There is still about 20 ft of relief in the bridge section. The engine and boilers hüpfburg also stand up prominently off the bottom. The rest of the wreck is a jumble of twisted hull plates forming a large debris field. The wreck appears to be covered in a new skin of mussels. In a few years they will be large enough to eat. There are also groupings of anemones here and there. A few large Tog popped in and out of the wreck, nibbling on the older mussels still remaining.

The bridge can be penetrated from several locations. The compartments are small with little room to maneuver. Entering one section, a group of Pollock darted away, spooked by the video lights. The bottom is covered in mussels shells from the years of growth. Other than that, the compartments are just bulkheads. Not that interesting on video.

After running out of video tape, I headed for the line. The rest of the divers were finishing their second dive, and we were soon ready to get underway.

A pack of Dogfish on the Bonanza

Saturday, May 23rd, 2009

A few weeks back we headed out to the Bonanza. It’s a low lying wreck in 115 ft of water. Typical of many old wooden wrecks, there’s a chain pile and boiler at one end, and a set of wooden ribs on each side. There’s not much between them on this wreck. The Bonanza is far enough off shore that it’s not hit often, and there are often many lobster.

Terry and Frankie tied us in. Frankie came back with stories of giant lobster getting the better of him. Terry came back with the lobsters. Both described a large school of dogfish above the wreck.

I jumped in with the video camera and a new video light reflector.

To make a long story short, there were lots of Dogfish. We figured 80-100. I’m still castillos hinchables editing the video, but here’s a clip to give you an idea.

New Numbers, and the Pinta

Saturday, May 9th, 2009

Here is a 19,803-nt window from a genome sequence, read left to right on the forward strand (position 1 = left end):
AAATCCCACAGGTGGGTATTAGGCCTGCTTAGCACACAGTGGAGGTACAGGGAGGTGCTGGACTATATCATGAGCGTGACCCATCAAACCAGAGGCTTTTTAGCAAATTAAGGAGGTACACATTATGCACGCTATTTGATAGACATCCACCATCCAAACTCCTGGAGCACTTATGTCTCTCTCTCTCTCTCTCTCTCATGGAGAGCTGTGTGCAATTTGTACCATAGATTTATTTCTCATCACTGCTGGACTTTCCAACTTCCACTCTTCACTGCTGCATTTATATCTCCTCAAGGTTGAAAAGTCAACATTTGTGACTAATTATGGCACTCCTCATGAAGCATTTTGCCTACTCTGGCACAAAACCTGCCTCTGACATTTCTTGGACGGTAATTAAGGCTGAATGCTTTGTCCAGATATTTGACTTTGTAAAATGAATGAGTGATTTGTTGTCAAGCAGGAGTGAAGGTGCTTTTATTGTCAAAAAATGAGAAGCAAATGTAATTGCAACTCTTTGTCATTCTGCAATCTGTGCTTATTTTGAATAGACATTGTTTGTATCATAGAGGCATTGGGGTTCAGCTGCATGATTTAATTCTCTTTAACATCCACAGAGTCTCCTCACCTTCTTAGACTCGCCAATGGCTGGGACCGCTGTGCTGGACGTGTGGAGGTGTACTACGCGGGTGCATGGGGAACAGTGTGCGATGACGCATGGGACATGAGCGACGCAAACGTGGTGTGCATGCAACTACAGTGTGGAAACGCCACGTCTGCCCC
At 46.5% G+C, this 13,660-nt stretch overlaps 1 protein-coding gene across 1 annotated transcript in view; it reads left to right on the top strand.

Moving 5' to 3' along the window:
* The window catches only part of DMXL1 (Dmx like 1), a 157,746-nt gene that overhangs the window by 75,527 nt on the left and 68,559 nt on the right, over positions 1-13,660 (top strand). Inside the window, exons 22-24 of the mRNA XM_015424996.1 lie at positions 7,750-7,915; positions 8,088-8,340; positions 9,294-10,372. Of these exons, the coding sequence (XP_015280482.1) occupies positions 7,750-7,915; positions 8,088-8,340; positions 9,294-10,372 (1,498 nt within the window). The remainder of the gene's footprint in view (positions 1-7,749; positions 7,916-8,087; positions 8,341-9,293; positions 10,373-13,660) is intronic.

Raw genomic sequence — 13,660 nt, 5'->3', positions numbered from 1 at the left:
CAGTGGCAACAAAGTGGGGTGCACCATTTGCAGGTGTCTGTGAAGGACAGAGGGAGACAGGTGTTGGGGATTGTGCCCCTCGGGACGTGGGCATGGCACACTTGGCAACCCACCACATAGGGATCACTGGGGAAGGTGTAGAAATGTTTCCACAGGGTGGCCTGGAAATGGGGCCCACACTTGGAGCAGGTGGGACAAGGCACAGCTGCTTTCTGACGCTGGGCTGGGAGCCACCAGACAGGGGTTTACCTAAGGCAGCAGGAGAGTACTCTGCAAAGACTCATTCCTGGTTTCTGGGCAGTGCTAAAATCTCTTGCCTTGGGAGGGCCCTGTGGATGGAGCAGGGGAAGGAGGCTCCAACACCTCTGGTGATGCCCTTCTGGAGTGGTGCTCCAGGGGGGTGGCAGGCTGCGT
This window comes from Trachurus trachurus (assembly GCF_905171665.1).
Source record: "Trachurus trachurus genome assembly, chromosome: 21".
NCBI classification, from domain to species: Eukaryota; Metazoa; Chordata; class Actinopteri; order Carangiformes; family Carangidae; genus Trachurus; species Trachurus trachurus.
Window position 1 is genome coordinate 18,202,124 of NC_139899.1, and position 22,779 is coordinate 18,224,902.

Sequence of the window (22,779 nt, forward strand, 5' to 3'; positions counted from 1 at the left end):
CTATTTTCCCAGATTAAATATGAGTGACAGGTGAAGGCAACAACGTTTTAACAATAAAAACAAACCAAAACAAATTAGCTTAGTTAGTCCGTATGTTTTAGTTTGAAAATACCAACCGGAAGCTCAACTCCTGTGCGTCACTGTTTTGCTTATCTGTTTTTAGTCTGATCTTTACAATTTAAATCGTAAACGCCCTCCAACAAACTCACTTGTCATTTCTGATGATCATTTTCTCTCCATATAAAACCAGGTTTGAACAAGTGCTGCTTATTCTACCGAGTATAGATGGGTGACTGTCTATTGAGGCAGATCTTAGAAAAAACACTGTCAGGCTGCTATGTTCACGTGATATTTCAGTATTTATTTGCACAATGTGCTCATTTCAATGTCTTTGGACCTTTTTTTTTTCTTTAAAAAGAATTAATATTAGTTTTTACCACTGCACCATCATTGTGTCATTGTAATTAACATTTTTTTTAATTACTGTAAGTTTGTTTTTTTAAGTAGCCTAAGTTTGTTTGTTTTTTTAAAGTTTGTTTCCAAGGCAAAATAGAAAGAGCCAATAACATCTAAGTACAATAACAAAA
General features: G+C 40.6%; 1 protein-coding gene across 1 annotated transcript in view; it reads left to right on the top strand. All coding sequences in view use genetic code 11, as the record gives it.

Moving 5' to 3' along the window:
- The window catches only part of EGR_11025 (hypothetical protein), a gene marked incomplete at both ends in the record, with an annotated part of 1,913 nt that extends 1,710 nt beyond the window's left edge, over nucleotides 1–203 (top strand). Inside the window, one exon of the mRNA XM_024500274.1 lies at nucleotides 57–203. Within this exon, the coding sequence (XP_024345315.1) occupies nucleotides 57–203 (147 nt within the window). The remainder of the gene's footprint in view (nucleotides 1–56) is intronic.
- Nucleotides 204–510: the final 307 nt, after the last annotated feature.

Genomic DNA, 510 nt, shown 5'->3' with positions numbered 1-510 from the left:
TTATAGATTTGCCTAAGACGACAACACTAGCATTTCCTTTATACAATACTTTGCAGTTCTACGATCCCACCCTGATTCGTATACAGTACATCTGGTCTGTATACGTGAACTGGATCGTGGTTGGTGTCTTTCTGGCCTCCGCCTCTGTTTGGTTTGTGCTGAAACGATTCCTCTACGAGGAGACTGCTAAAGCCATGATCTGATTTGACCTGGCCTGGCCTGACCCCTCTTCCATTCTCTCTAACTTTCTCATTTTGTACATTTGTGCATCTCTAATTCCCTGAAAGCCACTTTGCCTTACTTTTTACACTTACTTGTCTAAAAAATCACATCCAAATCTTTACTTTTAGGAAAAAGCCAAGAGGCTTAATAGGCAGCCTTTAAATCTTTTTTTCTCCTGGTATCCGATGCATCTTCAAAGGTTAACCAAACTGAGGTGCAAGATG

We headed out on Sunday with a mixed forecast from NOAA. A front was scheduled to move through, it was just a question of when. As we left, we had clear skies and calm seas. The weather during the week had been rough with lots of wind and rain. This left us with a dilemma, stay inshore and risk bad vis, or go offshore and risk getting the dives cut short by the rough seas when the front came through. The final decision was to check out a new set of numbers inshore.

The ride was quick since the ocean was mostly flat. There were some rollers, but nothing like last week. We were only in about 90 ft of water, but when dropping down the line, the lights went out quickly! On the bottom the vis varied from 5-10 ft at best. I turned on my light, but the reaction was like high beams in the fog.

It was difficult to tell much about the wreck, but it was obviously wooden and still had at least 10 ft of relief. In the short vis, it was difficult to see all the monofilament on the wreck. However, you could feel it tugging on your gear. (One diver came back up with line and a lead sinker wrapped around his fin.) Seabass were about the wreck, but were not active. Most were hiding under pula pula inflavel the wooden planks. There were a couple of eelpouts here and there, and even a sea raven. One large winter founder passed by but alas I had not brought the right weapons. I spent most of the time looking under the boards for lobster, but only saw one of consequence. He was way back in a hole with no intentions of coming to visit.

After a while, I started to feel a distinct trickle of water running down my right arm. I tugged on the dry suit zipper, but it was closed. I guess I did not find all those holes after all. The bottom temp had been 44 degrees. Back on the line, the temp started to rise to 50 at 20 ft. From there to the surface, the vis dropped down to a few inches. I could barely see my hand on the line. I could not see the boat until I broke the surface. (No wonder it was dark.)

We pulled the hook and moved over to the Pinta for the second dive. Here, on with a sandy bottom, the vis was closer to 15-20ft, but still very dark. Here there were more fish about with Tog, Seabass and Cunners darting in and out of the wreck. As with last week, the anemones were out, swaying in the moderate surge. I still spent my time hunting the elusive crustacean. I found a few shorts, but nothing to bring home. Before too long, I started to feel that trickle again, and headed back to the line. This week, I’ll be on the deck with the Aquaseal.